In this Aug. 17, 2019, file photo, the "Kind of Blue" album cover is on display at the former Bull Moose record store in Portland. Credit: David Sharp / AP

Bull Moose workers at the retail chain’s Salem, New Hampshire, have voted to unionize.

That comes just months after the company fired the store’s entire staff and closed the location, which the workers said was over their pushback to the chain’s decision to lift its masking policy for customers.

The Salem workers voted unanimously last Tuesday to join the United Food and Commercial Workers Local 1445, which represents more than 12,000 grocery, health care and other workers across New Hampshire.

Fernando Lemus, the local’s president, said the union was “excited” to see the Bull Moose workers back the organizing drive.

“These workers came to us after management ignored their complaints about workplace safety and harassment. No worker should have to experience this. The past year has demonstrated the value of having a unionized workplace, and we know that a strong union contract will help make Bull Moose a better place for workers, customers, and our community,” Lemus said.

One worker, Andrew Bove, called the vote a “first step” toward creating a “better workplace.” He said the store struggled with adequate staffing and compensation before the controversy earlier this year.

“While we have seen some improvements, we want to make sure there is the lasting change that comes from a strong union contract,” Bove said.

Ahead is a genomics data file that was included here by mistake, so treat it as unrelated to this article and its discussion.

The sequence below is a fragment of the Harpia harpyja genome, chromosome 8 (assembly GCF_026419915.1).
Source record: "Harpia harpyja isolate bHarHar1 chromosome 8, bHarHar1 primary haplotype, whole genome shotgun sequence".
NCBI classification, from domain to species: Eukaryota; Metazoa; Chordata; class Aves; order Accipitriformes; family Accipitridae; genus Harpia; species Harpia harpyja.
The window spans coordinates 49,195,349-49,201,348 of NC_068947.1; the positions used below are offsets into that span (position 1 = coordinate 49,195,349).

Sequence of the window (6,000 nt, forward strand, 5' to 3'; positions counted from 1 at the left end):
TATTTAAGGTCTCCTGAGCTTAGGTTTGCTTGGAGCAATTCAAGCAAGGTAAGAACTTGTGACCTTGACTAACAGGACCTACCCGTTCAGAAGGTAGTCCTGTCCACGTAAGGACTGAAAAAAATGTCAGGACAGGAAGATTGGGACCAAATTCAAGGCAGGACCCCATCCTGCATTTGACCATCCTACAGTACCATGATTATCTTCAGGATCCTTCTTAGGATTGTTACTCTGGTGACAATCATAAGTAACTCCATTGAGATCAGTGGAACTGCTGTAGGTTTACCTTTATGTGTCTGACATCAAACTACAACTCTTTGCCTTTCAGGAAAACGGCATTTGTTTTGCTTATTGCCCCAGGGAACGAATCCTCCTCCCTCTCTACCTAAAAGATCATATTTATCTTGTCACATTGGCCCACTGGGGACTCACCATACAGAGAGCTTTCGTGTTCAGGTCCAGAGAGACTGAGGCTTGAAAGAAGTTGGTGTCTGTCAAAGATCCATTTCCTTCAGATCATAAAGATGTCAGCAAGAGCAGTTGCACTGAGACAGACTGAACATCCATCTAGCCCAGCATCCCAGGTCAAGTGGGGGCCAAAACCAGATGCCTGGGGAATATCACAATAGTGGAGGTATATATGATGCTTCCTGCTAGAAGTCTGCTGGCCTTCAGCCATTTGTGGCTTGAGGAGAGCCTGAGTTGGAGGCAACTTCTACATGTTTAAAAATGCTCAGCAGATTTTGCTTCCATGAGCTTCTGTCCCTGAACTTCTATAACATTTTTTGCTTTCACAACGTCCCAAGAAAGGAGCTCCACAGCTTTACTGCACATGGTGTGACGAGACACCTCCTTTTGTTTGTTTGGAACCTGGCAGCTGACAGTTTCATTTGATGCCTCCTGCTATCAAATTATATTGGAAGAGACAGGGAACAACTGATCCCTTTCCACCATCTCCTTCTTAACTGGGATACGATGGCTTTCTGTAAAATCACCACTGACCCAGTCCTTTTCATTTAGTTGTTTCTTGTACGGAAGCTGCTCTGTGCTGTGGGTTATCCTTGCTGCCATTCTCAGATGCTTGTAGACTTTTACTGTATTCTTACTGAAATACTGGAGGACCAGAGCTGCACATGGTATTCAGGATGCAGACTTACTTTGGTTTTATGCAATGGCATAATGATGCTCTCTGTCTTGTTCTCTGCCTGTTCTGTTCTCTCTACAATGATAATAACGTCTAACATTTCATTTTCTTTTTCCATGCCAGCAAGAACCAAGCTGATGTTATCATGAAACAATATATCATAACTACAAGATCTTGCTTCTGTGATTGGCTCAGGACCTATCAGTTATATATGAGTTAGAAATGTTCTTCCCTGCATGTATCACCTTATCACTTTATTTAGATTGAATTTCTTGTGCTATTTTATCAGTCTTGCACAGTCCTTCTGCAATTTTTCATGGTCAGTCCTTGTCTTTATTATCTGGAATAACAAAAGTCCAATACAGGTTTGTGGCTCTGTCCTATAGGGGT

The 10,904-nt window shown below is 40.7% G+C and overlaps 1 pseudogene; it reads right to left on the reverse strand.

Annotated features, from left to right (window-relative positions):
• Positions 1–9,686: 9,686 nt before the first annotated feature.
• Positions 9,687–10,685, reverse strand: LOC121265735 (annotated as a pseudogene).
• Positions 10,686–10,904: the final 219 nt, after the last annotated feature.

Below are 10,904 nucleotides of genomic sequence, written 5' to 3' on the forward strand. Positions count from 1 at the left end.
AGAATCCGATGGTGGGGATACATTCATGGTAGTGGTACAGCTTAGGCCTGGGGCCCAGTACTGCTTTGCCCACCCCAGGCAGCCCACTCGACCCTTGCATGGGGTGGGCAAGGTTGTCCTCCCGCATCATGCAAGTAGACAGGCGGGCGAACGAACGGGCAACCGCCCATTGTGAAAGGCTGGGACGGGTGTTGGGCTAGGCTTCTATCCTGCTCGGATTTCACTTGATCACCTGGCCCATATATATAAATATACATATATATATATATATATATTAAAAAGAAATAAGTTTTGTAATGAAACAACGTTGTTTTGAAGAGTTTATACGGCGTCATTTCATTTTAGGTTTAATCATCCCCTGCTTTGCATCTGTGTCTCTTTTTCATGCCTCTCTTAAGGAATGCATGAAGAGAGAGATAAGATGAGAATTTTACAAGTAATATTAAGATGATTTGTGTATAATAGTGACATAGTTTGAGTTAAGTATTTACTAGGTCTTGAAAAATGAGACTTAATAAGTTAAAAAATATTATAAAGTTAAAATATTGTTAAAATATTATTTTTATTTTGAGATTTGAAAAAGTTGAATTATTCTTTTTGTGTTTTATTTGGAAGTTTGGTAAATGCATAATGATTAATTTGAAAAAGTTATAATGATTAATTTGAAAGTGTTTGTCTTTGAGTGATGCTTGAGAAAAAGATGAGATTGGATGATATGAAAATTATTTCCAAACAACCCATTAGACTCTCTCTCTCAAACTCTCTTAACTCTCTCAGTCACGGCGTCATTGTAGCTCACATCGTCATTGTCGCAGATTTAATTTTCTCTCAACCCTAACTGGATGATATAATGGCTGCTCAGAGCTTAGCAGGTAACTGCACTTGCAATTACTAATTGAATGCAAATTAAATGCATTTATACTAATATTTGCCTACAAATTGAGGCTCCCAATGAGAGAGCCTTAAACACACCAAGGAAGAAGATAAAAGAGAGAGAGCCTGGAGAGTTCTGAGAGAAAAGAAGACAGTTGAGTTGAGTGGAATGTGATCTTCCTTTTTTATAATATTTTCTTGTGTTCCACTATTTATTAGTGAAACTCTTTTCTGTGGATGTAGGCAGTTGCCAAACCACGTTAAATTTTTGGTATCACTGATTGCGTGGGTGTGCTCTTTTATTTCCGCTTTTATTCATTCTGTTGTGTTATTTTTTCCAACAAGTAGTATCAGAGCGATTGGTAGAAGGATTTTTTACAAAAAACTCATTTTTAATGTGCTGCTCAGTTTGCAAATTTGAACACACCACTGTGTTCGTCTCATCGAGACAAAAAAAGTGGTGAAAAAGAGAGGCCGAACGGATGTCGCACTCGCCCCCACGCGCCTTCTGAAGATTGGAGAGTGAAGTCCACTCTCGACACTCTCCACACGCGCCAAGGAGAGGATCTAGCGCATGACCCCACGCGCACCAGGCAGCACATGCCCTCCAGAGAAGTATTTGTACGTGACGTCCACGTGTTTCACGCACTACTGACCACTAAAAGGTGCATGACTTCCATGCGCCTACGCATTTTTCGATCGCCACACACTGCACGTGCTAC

Kameron Brooksmoore, another worker at the Salem store, said creating a union was “a representation of our bond and our willingness to advocate for each other and our rights.”

Bull Moose told the Portland Press Herald that it was “surprised” over the vote to unionize, saying it has been working to “implement” feedback from its staff.

The next step for the Salem workers is to negotiate their contract with Bull Moose’s management, according to the union.

The workers at Bull Moose’s Salem location were all fired and the store closed in May after the workers there objected to the company’s decision to lift its mask mandate. Workers told the Bangor Daily News that they had faced harassment and threats — including one customer who allegedly brandished a gun — for enforcing the mask mandate.

Bull Moose denied the workers were fired over their objections to lifting the mask mandate, but later apologized for the firings and offered to rehire all of them.

The union vote comes amid a surge in workplace organizing since 2020, when Maine saw nearly 13,000 workers join a union, pushing the percentage of the state’s workforce represented by a union to the highest point in decades. So far this year, Maine has seen a high-profile union drive among nurses at Maine Medical Center in Portland, as well as smaller organizing efforts at the Portland Museum of Art and among southern Maine transit workers.